Future Navy & RAF Fighter Flies For The First Time
Ministry Of Defence (UK)
Future Navy and RAF fighter flies for the first time
The successful first flight of a supersonic fighter jet, the next generation of Navy and RAF jump-jets, took place on 11 June at Lockheed Martin's Texas plant.
The F35B, a stealthy fighter-bomber, made a conventional take-off and landing, and climbed to 15,000 feet for a series of handling, engine and other systems checks. It landed successfully after 46 minutes in the air.
Air Commodore Mark Green, MoD Joint Combat Aircraft (JCA) team leader said: "This is a great achievement by Lockheed Martin, Northrop Grumman and BAE Systems and they should be congratulated for their endeavours.
"This programme is constantly breaking new ground, and with the first flight milestone behind us, we look forward to the demonstration and associated flight test of the aircraft's Harrier-like short take off and vertical landing capabilities in the coming months."
The supersonic stealthy fighter-bombers will form the next generation of Navy and RAF jump-jets and the F35B is one of three variants of the US Department of Defense Joint Strike Fighter (JSF) project. MoD is a partner in the JSF programme and is investing £1.8Bn developing the aircraft.
The F35B was flown by a British pilot, BAE Systems employee and former RAF Harrier pilot, Graham Tomlinson.
The JSF (Joint Strike Fighter) is the aircraft of choice to fulfil MoD's Joint Combat Aircraft requirement and fly off the two new Royal Navy aircraft carriers.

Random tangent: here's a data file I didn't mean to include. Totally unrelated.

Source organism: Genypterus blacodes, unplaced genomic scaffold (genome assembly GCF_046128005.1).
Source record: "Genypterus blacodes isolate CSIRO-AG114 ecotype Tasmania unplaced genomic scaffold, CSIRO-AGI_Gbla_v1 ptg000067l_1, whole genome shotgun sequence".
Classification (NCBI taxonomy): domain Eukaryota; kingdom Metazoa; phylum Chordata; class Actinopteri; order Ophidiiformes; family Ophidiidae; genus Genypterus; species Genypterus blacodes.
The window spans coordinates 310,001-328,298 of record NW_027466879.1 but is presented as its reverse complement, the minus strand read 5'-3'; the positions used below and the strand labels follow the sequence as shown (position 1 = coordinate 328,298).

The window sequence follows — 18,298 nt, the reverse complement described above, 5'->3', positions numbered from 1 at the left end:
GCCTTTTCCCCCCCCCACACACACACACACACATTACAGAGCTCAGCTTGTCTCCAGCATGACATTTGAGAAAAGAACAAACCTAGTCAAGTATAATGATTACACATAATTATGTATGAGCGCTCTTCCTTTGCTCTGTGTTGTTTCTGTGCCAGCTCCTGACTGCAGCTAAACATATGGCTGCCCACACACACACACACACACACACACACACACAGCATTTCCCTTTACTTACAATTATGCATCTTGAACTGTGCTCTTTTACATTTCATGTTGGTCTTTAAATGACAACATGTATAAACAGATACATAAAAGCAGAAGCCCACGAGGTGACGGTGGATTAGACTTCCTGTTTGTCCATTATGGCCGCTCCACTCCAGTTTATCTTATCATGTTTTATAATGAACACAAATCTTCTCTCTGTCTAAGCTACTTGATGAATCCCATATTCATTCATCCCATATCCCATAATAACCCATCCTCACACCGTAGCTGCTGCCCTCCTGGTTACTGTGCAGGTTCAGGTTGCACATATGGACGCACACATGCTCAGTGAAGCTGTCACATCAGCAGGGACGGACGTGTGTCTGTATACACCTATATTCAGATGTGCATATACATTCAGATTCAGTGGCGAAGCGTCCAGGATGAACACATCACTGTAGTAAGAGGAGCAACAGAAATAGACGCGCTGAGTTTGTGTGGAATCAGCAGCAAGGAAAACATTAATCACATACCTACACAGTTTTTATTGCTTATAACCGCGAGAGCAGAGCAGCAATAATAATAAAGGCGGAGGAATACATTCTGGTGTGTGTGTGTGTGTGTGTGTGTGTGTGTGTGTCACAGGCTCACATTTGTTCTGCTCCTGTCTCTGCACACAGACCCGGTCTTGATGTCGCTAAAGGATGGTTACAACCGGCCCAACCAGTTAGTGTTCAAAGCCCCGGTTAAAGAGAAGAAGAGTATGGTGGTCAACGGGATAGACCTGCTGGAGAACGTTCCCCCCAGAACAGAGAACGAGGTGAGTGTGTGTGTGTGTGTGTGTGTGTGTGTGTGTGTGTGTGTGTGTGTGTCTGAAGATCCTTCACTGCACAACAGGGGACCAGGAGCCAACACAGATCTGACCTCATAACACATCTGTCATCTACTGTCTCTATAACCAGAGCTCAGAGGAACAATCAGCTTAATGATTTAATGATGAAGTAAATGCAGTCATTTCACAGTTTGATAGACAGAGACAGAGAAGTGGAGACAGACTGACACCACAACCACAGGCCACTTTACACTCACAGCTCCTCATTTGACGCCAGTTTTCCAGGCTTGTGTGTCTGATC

1. The STOVL variant rolled-off the production line 18 December 2007.
2. Compared with the conventional take-off and landing F-35A already flying, the F-35B has a shaft-driven lift fan mounted behind the cockpit, roll ducts installed in the wing and swivelling nozzle fitted to the engine. In STOVL mode, doors open above and below the lift fan, a clutch engages to drive the two-stage contra-rotating fan from the engine and the rear nozzle pivots downward to deflect engine thrust.
3. Since 2001 UK industrial expertise has made a significant contribution to the success of JSF. BAE Systems produce the tail section of the airframes, Rolls Royce partnered with GE for the F136 engine and produce the lift fan for the STOVL variant, and Martin Baker makes the Ejection Seats.
4. UK companies and locations involved include BAE Systems, Salmesbury; Rolls Royce, Filton, Bristol; Ultra Electronics, High Wycombe; Honeywell Normalair - Yeovil, Goodrich Actuation, Wolverhampton, Liverpool. GE Aerospace, Cheltenham; Martin Baker, High Wycombe and Selex, Farnborough.
5. Images can be found by visiting http://www.lockheedmartin.com
Client ref 115
COI ref 162048P